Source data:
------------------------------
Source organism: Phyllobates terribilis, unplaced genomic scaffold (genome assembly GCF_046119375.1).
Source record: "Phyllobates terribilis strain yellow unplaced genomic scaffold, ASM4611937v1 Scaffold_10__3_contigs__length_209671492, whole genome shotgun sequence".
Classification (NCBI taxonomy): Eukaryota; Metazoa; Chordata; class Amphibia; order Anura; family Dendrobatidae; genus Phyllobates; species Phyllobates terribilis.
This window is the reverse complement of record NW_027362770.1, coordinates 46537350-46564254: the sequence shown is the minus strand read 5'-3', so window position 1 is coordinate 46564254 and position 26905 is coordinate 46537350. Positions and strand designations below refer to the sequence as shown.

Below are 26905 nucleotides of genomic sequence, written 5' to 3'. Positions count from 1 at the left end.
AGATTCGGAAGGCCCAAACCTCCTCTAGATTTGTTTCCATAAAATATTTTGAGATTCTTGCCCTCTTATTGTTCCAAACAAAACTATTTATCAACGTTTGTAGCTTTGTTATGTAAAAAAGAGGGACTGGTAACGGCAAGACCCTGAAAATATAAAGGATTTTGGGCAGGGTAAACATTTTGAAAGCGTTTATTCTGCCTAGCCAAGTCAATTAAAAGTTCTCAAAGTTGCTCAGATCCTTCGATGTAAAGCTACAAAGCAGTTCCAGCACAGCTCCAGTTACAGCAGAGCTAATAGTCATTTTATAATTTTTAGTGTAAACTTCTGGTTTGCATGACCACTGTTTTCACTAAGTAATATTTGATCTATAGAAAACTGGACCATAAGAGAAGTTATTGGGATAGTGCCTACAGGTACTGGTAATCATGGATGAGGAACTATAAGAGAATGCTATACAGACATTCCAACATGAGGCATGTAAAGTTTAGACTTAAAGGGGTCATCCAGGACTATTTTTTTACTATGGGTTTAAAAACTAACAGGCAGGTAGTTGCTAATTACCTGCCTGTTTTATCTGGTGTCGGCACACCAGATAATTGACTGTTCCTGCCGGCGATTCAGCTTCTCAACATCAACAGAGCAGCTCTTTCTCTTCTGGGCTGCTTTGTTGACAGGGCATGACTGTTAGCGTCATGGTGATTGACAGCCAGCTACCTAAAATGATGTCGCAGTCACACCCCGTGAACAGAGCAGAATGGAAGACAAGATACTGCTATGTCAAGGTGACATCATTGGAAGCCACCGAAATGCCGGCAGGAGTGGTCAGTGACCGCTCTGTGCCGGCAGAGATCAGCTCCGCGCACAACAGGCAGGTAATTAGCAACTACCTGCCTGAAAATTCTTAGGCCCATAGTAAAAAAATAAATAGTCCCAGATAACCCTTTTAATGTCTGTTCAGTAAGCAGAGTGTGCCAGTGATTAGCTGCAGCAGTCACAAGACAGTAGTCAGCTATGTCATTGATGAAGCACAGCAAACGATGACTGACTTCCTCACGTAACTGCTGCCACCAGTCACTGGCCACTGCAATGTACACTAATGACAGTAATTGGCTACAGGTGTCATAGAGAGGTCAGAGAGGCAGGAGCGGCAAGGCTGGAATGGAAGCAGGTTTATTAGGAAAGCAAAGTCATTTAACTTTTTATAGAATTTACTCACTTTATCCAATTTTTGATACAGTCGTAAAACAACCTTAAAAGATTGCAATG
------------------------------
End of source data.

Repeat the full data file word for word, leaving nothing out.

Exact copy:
Source organism: Phyllobates terribilis, unplaced genomic scaffold (genome assembly GCF_046119375.1).
Source record: "Phyllobates terribilis strain yellow unplaced genomic scaffold, ASM4611937v1 Scaffold_10__3_contigs__length_209671492, whole genome shotgun sequence".
Classification (NCBI taxonomy): Eukaryota; Metazoa; Chordata; class Amphibia; order Anura; family Dendrobatidae; genus Phyllobates; species Phyllobates terribilis.
This window is the reverse complement of record NW_027362770.1, coordinates 46537350-46564254: the sequence shown is the minus strand read 5'-3', so window position 1 is coordinate 46564254 and position 26905 is coordinate 46537350. Positions and strand designations below refer to the sequence as shown.

Below are 26905 nucleotides of genomic sequence, written 5' to 3'. Positions count from 1 at the left end.
AGATTCGGAAGGCCCAAACCTCCTCTAGATTTGTTTCCATAAAATATTTTGAGATTCTTGCCCTCTTATTGTTCCAAACAAAACTATTTATCAACGTTTGTAGCTTTGTTATGTAAAAAAGAGGGACTGGTAACGGCAAGACCCTGAAAATATAAAGGATTTTGGGCAGGGTAAACATTTTGAAAGCGTTTATTCTGCCTAGCCAAGTCAATTAAAAGTTCTCAAAGTTGCTCAGATCCTTCGATGTAAAGCTACAAAGCAGTTCCAGCACAGCTCCAGTTACAGCAGAGCTAATAGTCATTTTATAATTTTTAGTGTAAACTTCTGGTTTGCATGACCACTGTTTTCACTAAGTAATATTTGATCTATAGAAAACTGGACCATAAGAGAAGTTATTGGGATAGTGCCTACAGGTACTGGTAATCATGGATGAGGAACTATAAGAGAATGCTATACAGACATTCCAACATGAGGCATGTAAAGTTTAGACTTAAAGGGGTCATCCAGGACTATTTTTTTACTATGGGTTTAAAAACTAACAGGCAGGTAGTTGCTAATTACCTGCCTGTTTTATCTGGTGTCGGCACACCAGATAATTGACTGTTCCTGCCGGCGATTCAGCTTCTCAACATCAACAGAGCAGCTCTTTCTCTTCTGGGCTGCTTTGTTGACAGGGCATGACTGTTAGCGTCATGGTGATTGACAGCCAGCTACCTAAAATGATGTCGCAGTCACACCCCGTGAACAGAGCAGAATGGAAGACAAGATACTGCTATGTCAAGGTGACATCATTGGAAGCCACCGAAATGCCGGCAGGAGTGGTCAGTGACCGCTCTGTGCCGGCAGAGATCAGCTCCGCGCACAACAGGCAGGTAATTAGCAACTACCTGCCTGAAAATTCTTAGGCCCATAGTAAAAAAATAAATAGTCCCAGATAACCCTTTTAATGTCTGTTCAGTAAGCAGAGTGTGCCAGTGATTAGCTGCAGCAGTCACAAGACAGTAGTCAGCTATGTCATTGATGAAGCACAGCAAACGATGACTGACTTCCTCACGTAACTGCTGCCACCAGTCACTGGCCACTGCAATGTACACTAATGACAGTAATTGGCTACAGGTGTCATAGAGAGGTCAGAGAGGCAGGAGCGGCAAGGCTGGAATGGAAGCAGGTTTATTAGGAAAGCAAAGTCATTTAACTTTTTATAGAATTTACTCACTTTATCCAATTTTTGATACAGTCGTAAAACAACCTTAAAAGATTGCAATG